Enormous Consequences

The 15th century Papal Bulls assumed the superiority of Christianity over all other religious options. Although the precedent of religious intolerance had been set in Christian’s interactions with Jews and Muslims previous to the “Age of Discovery,” intolerance rose exponentially when Europeans engaged with Indigenous-people. Interactions with non-Christians in the Americas were never genuine inter-cultural exchanges but cultural appropriations. The Europeans’ first action on landfall was taking possession of the land on behalf of European monarchs. They placed two flags in the sand—one for the King and one for the Church.

The legacy of the “Doctrine of Discovery” has been devastating. Intractable social problems of racism, religious intolerance and a burgeoning environmental crisis are directly tied to it. The varied belief systems of people throughout the world are becoming homogenized into a single, imperialist worldview. The traditional Christian worldview that humans are to dominate and subdue the earth has lead to environmental degradation at an alarming rate of speed.

Rescind the Bulls

While calling for the revocation and rescinding of these 15th century bulls is clear for the Indigenous peoples of the world, it is just as clear a necessity that those of us who are Immigrant people join in this appeal to the Vatican. Europeans, escaping tyrannical rulers in Europe by coming to the Americas, benefited profoundly from their associations with Native Americans. For example, blessings of new foods, new forms of leadership (including our democratic principles), and ideas about women’s rights flowed to European-American inhabitants from their Indigenous neighbors.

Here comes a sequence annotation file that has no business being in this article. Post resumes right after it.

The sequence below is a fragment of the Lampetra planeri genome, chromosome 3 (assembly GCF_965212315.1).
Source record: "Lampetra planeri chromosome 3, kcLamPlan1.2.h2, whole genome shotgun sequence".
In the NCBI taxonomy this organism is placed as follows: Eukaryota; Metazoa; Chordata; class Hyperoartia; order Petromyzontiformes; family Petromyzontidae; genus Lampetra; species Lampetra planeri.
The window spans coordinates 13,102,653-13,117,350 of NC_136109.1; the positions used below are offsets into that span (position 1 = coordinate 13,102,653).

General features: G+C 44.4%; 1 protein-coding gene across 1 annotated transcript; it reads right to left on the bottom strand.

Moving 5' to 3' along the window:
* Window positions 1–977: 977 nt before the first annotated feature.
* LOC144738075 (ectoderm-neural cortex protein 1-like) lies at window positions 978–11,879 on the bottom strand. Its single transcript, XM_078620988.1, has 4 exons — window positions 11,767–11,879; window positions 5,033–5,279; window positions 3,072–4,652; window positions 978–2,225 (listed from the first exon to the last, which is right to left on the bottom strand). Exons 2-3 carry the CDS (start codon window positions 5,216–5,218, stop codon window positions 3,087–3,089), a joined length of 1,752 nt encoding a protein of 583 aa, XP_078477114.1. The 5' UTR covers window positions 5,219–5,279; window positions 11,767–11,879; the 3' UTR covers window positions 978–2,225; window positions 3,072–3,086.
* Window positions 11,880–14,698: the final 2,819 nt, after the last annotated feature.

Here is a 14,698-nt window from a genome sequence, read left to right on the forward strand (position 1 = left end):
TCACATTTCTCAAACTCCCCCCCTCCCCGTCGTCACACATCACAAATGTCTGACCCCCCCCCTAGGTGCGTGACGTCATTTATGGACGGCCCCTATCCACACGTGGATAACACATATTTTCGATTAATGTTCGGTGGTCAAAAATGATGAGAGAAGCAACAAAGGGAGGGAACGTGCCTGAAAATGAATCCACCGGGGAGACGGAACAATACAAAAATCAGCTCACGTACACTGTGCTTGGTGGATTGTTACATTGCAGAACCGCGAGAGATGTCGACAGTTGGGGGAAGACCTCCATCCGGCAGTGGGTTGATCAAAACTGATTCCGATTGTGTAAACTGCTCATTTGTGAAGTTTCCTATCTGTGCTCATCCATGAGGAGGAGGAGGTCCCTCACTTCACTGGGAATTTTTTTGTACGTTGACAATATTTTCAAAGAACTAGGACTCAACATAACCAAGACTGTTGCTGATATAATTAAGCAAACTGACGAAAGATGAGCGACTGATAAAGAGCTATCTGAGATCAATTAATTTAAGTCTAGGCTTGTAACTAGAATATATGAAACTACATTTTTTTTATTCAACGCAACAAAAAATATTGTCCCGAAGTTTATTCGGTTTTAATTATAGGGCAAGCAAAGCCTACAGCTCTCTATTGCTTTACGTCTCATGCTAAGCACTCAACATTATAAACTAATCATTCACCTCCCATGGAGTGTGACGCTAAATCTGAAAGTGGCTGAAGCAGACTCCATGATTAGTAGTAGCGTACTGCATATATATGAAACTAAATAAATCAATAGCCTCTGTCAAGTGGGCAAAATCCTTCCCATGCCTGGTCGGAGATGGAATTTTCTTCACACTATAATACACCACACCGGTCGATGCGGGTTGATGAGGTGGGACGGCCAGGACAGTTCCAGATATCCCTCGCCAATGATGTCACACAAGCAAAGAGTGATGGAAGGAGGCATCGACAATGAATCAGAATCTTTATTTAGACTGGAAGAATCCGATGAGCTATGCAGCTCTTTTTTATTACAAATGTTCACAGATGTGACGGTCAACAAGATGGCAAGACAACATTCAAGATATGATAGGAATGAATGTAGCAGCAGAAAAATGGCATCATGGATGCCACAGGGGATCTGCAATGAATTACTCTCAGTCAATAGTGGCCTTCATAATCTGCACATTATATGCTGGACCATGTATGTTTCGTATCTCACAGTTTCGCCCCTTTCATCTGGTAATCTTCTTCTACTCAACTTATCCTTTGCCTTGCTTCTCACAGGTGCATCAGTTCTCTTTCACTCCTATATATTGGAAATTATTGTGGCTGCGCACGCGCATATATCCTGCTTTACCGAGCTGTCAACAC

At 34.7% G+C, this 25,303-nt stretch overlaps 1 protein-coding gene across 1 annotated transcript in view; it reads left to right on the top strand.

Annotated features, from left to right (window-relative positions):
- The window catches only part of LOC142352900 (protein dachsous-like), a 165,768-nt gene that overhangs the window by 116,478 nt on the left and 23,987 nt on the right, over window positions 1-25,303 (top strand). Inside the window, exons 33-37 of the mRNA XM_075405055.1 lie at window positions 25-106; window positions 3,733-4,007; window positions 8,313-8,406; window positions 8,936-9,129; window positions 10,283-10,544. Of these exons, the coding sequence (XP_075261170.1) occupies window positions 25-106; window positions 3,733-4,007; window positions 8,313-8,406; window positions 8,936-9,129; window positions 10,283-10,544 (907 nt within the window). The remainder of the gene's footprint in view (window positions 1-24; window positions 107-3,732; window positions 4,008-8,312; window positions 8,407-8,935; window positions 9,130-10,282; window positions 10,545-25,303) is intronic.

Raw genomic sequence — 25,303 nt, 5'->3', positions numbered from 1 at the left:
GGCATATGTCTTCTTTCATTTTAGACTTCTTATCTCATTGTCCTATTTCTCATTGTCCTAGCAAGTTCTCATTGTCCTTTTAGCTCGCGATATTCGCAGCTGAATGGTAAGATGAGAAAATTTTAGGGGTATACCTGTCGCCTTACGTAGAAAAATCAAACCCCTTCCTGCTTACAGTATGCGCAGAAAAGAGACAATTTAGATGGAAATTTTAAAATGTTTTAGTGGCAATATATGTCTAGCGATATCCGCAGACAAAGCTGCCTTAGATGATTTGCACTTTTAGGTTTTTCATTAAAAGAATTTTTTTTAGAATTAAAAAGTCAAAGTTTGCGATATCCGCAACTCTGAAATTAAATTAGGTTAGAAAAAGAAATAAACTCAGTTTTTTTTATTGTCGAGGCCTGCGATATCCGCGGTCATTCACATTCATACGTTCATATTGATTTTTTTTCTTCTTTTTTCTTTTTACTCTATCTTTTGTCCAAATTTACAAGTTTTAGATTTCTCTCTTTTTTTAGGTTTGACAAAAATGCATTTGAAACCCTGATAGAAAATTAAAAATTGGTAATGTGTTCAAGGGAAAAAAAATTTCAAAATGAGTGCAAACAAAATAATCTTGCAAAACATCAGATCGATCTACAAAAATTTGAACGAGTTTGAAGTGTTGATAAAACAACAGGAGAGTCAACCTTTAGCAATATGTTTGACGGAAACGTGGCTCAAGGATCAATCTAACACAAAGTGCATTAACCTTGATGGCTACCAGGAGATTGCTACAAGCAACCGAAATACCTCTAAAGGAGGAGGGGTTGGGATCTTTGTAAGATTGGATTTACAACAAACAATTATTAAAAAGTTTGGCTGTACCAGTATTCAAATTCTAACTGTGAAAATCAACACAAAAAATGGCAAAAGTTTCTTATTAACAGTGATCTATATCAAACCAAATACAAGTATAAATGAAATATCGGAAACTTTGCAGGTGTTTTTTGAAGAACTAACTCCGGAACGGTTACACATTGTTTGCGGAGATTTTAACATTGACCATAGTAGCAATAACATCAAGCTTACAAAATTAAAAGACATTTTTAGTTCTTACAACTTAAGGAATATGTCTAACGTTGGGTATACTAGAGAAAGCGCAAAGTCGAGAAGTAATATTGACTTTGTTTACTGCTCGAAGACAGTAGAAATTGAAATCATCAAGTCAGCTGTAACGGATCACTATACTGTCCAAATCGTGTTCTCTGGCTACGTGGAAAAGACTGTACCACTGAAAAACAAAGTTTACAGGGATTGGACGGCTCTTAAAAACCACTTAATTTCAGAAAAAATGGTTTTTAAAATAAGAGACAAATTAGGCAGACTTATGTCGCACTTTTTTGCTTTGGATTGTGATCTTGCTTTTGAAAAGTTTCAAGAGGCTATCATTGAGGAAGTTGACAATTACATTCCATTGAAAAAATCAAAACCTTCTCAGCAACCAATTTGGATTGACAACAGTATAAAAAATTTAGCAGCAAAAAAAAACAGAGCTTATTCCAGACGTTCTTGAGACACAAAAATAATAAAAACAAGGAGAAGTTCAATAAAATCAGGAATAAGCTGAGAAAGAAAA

Unfortunately, I predict that the Vatican will not seriously entertain the call to rescind the 15th century Papal Bulls. It would be seen as a sign of weakness to admit that Christianity is just one religious option among many others. Most religions in the world readily acknowledge that there are wide divergences of worldviews. Diversity is a fact of life which allows life to continue. The Church only demonstrates its weakness by promoting a single authentic religious view. All genuine inter-cultural interaction proceeds from the humble assumption that no human being, no culture, no religion has all the answers to life’s questions.

Phil is a Professor of Religion at Syracuse University and a member of Neighbors of the Onondaga Nation. This article originally appeared in the July/August 2005 issue (#744) of the Peace Newsletter.


Don’t use dehumanizing materials that depict indigenous people as objects or animals rather than as human beings. Avoid using books, songs and alphabet cards that say, “ I is for Indian,” “E is for Eskimo,” or “One little, two little, three little Indians…” These examples dehumanize and belittle an entire ethnic group. Kay Olan, Mohawk/Wolf Clan